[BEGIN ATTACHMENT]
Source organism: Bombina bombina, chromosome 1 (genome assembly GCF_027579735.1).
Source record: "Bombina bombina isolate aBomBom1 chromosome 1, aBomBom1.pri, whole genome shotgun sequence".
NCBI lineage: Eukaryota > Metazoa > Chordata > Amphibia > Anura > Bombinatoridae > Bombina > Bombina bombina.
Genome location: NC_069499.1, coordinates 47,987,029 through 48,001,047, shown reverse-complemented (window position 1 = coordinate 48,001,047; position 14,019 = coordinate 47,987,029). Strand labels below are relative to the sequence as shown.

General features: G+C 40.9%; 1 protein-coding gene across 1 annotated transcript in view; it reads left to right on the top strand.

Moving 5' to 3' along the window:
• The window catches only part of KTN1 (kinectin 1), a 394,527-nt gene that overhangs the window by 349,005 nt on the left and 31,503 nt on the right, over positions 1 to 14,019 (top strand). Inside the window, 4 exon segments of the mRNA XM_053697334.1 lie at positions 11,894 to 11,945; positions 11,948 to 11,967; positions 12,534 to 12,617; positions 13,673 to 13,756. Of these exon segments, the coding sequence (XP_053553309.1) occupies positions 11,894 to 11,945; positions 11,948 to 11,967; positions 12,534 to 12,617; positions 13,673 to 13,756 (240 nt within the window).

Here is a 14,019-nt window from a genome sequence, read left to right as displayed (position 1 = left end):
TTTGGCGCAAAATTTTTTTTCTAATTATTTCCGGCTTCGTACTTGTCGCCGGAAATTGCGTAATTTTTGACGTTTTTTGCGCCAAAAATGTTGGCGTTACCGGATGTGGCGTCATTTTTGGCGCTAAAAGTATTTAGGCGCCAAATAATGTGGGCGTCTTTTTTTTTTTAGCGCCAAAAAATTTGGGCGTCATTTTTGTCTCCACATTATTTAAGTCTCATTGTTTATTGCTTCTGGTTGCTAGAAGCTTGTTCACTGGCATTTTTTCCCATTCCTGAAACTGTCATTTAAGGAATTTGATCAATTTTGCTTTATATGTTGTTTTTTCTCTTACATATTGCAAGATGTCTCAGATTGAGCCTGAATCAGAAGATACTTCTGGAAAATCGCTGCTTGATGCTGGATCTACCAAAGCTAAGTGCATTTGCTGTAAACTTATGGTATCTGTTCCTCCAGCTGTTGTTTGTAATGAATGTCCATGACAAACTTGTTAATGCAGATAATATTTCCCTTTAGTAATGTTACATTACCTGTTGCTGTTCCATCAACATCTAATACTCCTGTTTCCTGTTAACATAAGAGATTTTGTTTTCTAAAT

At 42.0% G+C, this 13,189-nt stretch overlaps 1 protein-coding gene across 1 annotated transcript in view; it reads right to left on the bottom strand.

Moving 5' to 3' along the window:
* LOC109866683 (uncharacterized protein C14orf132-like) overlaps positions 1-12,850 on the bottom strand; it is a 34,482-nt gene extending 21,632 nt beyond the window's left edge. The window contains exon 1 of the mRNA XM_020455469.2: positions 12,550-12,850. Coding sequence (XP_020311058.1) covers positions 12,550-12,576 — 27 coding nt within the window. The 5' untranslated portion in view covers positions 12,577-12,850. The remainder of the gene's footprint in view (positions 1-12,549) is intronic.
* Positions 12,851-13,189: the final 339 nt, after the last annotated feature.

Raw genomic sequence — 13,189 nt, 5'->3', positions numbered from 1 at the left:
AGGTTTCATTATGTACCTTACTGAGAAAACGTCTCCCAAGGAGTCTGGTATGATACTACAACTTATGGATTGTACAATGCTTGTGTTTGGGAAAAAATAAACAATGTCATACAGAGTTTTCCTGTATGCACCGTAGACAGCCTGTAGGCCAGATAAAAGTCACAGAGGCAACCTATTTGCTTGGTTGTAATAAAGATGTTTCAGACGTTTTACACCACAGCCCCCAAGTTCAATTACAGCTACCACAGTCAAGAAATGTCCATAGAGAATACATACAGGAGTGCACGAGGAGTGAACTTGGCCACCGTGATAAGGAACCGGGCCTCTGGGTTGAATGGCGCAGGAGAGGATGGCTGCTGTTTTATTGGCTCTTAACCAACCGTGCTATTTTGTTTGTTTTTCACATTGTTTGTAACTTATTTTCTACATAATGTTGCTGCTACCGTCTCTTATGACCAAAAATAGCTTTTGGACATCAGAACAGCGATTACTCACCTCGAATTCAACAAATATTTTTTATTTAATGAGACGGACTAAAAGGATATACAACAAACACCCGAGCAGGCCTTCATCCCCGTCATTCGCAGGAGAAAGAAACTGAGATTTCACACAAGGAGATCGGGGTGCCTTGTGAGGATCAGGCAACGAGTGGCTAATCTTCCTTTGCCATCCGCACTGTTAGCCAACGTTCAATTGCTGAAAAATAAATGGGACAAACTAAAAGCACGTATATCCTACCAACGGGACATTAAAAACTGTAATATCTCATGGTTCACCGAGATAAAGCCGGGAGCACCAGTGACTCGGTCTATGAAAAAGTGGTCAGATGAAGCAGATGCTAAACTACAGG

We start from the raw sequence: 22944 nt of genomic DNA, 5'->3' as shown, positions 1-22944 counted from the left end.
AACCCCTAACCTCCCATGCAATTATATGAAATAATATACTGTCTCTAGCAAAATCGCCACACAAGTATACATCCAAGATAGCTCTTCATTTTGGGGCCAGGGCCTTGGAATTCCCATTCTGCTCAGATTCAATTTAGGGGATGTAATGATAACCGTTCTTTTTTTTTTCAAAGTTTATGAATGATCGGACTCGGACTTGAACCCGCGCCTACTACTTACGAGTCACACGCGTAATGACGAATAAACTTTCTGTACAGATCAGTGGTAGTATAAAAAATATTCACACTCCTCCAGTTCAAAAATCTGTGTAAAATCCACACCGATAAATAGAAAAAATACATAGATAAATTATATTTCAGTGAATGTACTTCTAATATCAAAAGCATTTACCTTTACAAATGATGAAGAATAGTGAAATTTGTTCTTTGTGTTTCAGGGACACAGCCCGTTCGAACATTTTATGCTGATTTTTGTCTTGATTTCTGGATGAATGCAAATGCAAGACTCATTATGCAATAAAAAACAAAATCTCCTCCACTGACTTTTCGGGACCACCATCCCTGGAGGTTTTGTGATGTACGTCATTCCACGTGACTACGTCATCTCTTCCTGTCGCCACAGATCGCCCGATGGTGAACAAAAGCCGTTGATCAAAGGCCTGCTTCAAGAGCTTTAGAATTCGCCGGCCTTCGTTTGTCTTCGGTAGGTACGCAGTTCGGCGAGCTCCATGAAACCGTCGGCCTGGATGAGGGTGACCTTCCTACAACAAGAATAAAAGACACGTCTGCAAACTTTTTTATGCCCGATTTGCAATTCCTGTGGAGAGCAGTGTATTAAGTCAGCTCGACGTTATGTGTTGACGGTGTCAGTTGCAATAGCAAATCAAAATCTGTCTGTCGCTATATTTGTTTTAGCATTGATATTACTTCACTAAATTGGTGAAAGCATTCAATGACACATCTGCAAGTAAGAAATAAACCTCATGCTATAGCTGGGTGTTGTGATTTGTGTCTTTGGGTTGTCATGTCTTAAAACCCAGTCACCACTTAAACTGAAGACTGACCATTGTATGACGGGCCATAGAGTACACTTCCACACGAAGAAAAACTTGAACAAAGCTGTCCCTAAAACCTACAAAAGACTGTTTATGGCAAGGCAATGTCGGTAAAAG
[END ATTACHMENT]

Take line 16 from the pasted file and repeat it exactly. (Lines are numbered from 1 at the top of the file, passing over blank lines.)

We start from the raw sequence: 22944 nt of genomic DNA, 5'->3' as shown, positions 1-22944 counted from the left end.